Have you ever had a really terrible interview? Afterwards, you may end up asking yourself, “what went wrong?” It can be especially disheartening when you feel like you knew the answers but were unable to get them out. The problem for many candidates is that they get lost while giving a good answer. The way to avoid this is to use a roadmap.
Have a Starting Point
Before any interview it is important to create a list of major themes that will likely be touched upon. By having a clear idea of what will be asked the Interviewee provides themselves with a starting point. In interviews there are a few questions that are highly likely to be asked. In some shape or form the interviewer will ask why the interviewee wants to work for them, and how they think they can bring value to their organization.
Know the End Point
When answering an interview question it’s important to have a clear destination in mind. In the beginning of the interview the Interviewee states their thesis (i.e., “I am able to provide value to your organization.”) The remainder of the interviewee’s answers consists of evidence to support this claim. Where a lot of interviews go wrong is the end point is forgotten. The evidence suddenly becomes the main focus. The problem with forgetting the end point is that the answer loses its focus a lot of great ideas can be expressed but if these ideas are not supporting the interviewee’s main argument then it’s not a successful answer. A useful strategy is to conclude each answer with a summary of how the evidence presented proves the point the interviewee was trying to make (i.e., “It is for these reasons that I feel I will be able to bring value to the organization.”)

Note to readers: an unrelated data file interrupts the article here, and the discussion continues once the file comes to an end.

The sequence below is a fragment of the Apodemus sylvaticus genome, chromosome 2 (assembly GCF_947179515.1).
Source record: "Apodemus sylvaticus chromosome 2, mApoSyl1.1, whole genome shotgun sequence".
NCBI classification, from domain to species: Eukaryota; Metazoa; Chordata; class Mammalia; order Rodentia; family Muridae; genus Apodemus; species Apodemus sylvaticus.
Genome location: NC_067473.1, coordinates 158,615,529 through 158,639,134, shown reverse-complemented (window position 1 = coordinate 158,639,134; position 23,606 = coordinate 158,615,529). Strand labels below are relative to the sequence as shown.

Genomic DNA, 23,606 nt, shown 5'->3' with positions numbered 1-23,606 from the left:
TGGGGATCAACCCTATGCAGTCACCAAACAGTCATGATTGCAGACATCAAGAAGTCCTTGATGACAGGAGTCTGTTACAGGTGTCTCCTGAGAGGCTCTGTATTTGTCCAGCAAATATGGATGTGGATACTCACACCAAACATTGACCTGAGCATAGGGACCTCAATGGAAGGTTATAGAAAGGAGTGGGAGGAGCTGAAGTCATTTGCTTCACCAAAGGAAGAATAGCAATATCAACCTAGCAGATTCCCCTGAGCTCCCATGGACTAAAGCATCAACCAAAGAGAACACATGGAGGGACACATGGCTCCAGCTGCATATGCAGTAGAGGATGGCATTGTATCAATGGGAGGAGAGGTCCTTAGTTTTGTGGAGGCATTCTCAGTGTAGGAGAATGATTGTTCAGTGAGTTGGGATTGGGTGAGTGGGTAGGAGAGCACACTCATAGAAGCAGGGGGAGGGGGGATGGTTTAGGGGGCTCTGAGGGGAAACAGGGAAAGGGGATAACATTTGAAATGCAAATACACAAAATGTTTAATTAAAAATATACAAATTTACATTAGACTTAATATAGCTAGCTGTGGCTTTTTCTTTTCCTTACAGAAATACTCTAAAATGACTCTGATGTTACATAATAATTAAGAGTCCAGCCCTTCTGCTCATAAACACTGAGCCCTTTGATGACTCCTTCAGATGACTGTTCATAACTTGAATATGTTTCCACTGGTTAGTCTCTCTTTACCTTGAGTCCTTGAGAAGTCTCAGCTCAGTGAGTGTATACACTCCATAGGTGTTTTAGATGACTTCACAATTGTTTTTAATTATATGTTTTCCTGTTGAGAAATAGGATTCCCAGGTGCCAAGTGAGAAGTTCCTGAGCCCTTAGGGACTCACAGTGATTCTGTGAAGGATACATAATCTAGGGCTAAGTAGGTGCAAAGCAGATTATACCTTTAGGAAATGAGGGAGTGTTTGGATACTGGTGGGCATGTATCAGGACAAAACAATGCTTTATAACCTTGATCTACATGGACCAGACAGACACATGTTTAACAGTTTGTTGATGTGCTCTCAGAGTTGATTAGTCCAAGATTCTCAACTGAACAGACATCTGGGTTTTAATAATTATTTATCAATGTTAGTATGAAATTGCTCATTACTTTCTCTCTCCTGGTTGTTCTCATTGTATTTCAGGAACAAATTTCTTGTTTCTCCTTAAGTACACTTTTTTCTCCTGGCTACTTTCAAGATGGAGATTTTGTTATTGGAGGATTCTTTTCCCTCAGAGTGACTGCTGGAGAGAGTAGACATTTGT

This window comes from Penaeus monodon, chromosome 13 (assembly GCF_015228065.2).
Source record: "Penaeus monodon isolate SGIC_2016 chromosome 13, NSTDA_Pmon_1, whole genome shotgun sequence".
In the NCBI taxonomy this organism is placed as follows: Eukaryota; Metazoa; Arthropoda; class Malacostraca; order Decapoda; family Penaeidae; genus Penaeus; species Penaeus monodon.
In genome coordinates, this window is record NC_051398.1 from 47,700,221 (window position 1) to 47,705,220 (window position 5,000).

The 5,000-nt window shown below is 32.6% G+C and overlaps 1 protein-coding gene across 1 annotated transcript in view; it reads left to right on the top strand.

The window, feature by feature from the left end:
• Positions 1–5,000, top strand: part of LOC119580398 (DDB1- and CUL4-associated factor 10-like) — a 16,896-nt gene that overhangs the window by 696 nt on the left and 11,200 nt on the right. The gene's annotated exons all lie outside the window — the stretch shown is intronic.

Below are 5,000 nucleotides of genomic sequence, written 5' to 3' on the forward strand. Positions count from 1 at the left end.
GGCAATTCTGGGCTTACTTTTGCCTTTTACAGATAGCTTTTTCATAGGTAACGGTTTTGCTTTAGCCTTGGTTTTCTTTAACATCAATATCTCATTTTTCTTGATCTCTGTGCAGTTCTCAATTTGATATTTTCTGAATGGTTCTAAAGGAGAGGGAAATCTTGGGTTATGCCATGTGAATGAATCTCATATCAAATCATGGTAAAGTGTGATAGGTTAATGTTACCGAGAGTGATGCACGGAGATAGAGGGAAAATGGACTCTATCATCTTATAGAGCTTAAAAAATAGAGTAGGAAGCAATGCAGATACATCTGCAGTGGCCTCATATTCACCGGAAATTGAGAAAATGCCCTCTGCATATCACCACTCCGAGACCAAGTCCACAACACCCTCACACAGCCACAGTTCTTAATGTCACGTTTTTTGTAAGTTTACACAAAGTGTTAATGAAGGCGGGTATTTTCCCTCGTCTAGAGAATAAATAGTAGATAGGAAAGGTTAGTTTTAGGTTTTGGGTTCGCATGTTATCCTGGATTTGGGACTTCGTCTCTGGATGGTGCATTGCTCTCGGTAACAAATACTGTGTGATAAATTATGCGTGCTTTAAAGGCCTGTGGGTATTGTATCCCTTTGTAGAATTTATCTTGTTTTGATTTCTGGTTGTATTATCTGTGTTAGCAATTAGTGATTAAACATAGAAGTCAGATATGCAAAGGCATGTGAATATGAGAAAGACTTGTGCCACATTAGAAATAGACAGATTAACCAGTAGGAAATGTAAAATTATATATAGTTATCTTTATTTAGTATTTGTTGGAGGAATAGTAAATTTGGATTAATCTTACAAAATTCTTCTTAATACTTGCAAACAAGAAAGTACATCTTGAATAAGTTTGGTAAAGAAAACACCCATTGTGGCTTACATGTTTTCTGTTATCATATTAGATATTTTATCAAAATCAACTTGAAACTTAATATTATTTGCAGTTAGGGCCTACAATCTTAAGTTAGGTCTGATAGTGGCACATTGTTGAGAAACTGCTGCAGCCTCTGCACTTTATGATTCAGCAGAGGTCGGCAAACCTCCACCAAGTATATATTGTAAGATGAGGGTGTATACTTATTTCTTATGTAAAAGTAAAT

When giving someone directions, familiar landmarks are often helpful. The same is true of interviews. When answering a question, it is helpful to have phrases or words that serve to provide focus. These words and phrases also serve to help ensure that what the interviewee wants to present is understood (i.e., “My work experience and my education combined ensure that I will be able to provide value to this organization.”) This statement makes it more likely that the interviewee will remember the concepts that they wanted to get across about the values that their education and work experiences allow them to bring to the organization.
A roadmap is essential for interview success. However, in order for the interview road map to work an idea of the terrain in needed. A job search counselor can be useful in brainstorming likely potential interview questions.
Visit the My ESC website for more tips on interviewing.
This article was written by career development practitioner Mike Bourke.